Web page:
Official press release from September 12, 2012:
WALT DISNEY’S ANIMATED CLASSIC “SNOW WHITE AND THE SEVEN DWARFS” CELEBRATES ITS 75TH ANNIVERSARY WITH A SPECIAL SCREENING AT THE NEW YORK FILM FESTIVAL Groundbreaking Short Film "Paperman" Also on Sept. 29 Bill
BURBANK, Calif. (September 12, 2012) -- Walt Disney’s 1937 animated masterpiece, “Snow White and the Seven Dwarfs,” will mark its 75th anniversary with a state-of-the-art digital presentation at the New York Film Festival on Saturday, Sept. 29 at the prestigious Lincoln Center’s Alice Tully Hall. The film will be introduced by acclaimed animator/director/historian Eric Goldberg, who served as supervisor of the Genie character in “Aladdin,” co-directed of “Pocahontas” and counts “Fantasia 2000” among his credits. Festival attendees will also get a sneak peek at Walt Disney Animation Studios’ newest animated short “Paperman,” an innovative new animated film that combines the best of both the CG and hand-drawn worlds. “Paperman,” directed by John Kahrs and produced by Kristina Reed (and utilizing Goldberg’s animation talents), will open in theaters in November with the hilarious arcade-game-hopping adventure “Wreck-It Ralph.”
“It’s an honor to be introducing ‘Snow White’ at this year’s New York Film Festival, marking the film’s 75th anniversary,” said Goldberg. “Walt used to refer to ‘Snow White’ as ‘the one that started it all,’ and he was right. The storytelling, the emotions, the cinematics and the comedy are all so true and so powerful, it’s astonishing to think this assured piece of filmmaking was the studio’s first feature effort. Anyone who is working or has worked in the animation medium owes ‘Snow White’ a huge debt, as it never ceases to inspire us. Walt and his team created something that is timeless: it isn’t a question of whether ‘Snow White’ is lacking in surround sound, computer graphics or stereoscopic 3D, it’s whether today’s films can measure up to ‘Snow White.’”
“Snow White and the Seven Dwarfs” premiered on December 21, 1937 at the Carthay Circle Theater in Hollywood, and was the first animated feature film produced by Hollywood. More than 750 artists worked on the film, which took three years to produce. The film received a special Academy Award® in 1939, consisting of one full-size Oscar® and seven dwarf Oscars, presented to Walt Disney by Shirley Temple. The film became the highest-grossing motion picture up until that time, and held that distinction for two more years (until it was surpassed in 1939 by MGM’s “Gone with the Wind”).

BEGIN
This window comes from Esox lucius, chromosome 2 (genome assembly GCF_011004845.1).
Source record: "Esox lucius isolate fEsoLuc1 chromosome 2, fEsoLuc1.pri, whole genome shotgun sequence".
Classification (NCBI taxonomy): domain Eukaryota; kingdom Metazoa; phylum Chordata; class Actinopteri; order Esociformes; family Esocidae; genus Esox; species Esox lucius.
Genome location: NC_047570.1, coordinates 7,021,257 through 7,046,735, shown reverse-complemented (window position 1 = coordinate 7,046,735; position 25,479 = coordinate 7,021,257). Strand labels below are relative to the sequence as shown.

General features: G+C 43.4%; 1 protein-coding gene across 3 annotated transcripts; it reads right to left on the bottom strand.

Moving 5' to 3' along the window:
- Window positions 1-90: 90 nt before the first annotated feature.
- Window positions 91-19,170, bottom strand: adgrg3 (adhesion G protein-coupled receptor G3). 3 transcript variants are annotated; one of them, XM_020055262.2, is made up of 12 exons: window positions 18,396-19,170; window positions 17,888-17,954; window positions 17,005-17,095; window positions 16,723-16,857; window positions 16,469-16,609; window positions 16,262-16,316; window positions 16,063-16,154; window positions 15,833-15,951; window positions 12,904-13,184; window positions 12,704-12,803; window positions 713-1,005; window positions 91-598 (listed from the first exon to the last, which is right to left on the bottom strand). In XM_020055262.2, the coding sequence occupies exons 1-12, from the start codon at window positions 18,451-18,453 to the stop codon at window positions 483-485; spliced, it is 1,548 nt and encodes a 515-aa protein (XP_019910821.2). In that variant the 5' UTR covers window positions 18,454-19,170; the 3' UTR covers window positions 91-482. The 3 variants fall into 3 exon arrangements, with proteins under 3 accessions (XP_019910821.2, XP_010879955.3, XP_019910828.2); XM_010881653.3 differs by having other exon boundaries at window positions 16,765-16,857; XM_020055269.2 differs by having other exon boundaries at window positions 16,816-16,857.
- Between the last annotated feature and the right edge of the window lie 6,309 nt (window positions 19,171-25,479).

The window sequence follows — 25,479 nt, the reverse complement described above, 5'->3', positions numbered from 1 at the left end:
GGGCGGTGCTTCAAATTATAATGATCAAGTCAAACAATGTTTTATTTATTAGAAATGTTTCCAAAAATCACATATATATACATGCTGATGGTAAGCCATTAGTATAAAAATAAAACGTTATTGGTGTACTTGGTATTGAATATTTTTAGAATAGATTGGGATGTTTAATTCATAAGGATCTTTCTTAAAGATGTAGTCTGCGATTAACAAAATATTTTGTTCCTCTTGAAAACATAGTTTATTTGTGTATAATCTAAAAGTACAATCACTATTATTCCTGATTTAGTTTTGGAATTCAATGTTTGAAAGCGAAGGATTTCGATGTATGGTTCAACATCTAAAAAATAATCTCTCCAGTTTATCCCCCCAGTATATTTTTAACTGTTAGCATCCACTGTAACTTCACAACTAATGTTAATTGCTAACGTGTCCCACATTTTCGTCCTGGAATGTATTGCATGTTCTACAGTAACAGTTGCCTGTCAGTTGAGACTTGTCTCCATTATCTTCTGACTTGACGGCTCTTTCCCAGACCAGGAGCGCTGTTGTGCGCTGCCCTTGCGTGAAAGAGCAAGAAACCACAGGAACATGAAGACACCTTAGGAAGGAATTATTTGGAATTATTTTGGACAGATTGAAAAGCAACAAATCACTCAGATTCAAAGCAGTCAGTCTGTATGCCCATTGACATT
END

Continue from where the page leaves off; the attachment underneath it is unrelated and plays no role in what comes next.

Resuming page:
“Snow White and the Seven Dwarfs” was the culmination of Walt Disney’s dream to make a full-length animated feature. He had seen a silent version of “Snow White,” starring Marguerite Chapman* in 1917 (when he was just 15 years old), and the story made a tremendous impression on him.
Just as “Snow White” pushed the boundaries of the medium, the newest Disney short “Paperman” introduces a ground-breaking technique that seamlessly merges computer-generated and hand-drawn animation techniques to tell the tale of a lonely young man in mid-century New York City, whose destiny takes an unexpected turn after a chance meeting with a beautiful woman on his morning commute. Created by a small, innovative team working at Walt Disney Animation Studios, “Paperman” pushes the animation medium in an exciting new direction.
Film Society of Lincoln Center
Under the leadership of Rose Kuo, Executive Director, and Richard Peña, Program Director, the Film Society of Lincoln Center offers the best in international, classic and cutting-edge independent cinema. The Film Society presents two film festivals that attract global attention: the New York Film Festival, currently planning its 50th edition, and New Directors/New Films which, since its founding in 1972, has been produced in collaboration with MoMA. The Film Society also publishes the award-winning Film Comment Magazine, and for over three decades has given an annual award—now named “The Chaplin Award”—to a major figure in world cinema. Past recipients of this award include Charlie Chaplin, Alfred Hitchcock, Martin Scorsese, Meryl Streep, and Tom Hanks. The Film Society presents a year-round calendar of programming, panels, lectures, educational programs and specialty film releases at its Walter Reade Theater and the new state-of-the-art Elinor Bunin Munroe Film Center.
* NOTE: The copywriter for this press release mistakenly names Marguerite Chapman as the star of the Snow White silent film seen by the teenage Walt Disney. The role was actually played Marguerite Clark.